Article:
Statistics on employment and activity in the agricultural sector are used as a basis for the planning of rural development and the designing of projects, so the collection and processing of reliable data is important. Gender analysis can be a good starting point for data collection by clarifying the working-hours, activities and pay of men, women and children, as well as the benefits and effects of the process of change.
It is important that policy-makers and planning and supervisory staff be briefed and trained in practical and efficient methods and instruments that take into account all the agents of change. Information and training help people to recognize the fact that certain categories of the population are being deprived of the benefits of development. Information and training also encourage a process of consideration that no longer isolates women's problems.
Perceiving, understanding and accepting the validity of an approach that encompasses the whole rural world, with its various population categories, its interrelations and its influences, represents the first step on the path to creating a policy benefiting women. Information and training develop the nation's abilities and are a basis for the formulation of a rational policy for the benefit of rural women.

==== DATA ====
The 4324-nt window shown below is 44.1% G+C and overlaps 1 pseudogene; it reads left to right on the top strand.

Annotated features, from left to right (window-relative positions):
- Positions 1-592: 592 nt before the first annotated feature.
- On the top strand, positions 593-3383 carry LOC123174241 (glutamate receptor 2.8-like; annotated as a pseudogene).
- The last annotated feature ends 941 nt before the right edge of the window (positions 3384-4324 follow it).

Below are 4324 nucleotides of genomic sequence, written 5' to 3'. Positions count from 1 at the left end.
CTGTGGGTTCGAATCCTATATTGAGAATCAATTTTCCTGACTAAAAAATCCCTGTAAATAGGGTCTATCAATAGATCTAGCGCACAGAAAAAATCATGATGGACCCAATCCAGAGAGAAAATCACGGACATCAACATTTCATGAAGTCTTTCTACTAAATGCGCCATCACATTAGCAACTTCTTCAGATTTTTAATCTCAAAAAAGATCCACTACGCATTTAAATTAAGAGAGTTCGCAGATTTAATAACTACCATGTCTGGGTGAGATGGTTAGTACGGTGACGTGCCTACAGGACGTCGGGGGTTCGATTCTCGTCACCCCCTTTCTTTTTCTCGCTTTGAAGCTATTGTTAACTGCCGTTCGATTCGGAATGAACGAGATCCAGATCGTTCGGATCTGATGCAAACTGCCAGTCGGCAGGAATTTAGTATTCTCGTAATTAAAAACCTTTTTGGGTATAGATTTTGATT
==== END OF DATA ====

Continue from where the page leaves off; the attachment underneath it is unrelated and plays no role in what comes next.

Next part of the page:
Government applications for support in the conception and drawing up of a policy to benefit women in general, or rural women in particular, often fall short on two points; their content and their tinning.
Clarification of content is always essential. Applications are often the result of a conjunction of conditions connected with individuals, finance and the availability of resources, rather than of a deep reflection leading to a substantial and increased demand for change.
If a policy benefiting women is to be coherent with national and sectorial plans, reflection and decision making should take place at strategic points in the overall planning process, such as when formulating or revising development plans, drawing up a plan for the rural sector or deciding on sectorial strategies. Integrating and linking a policy benefiting women with these other operations would thus be the first step towards guaranteeing coherence and coordination between different plans of action.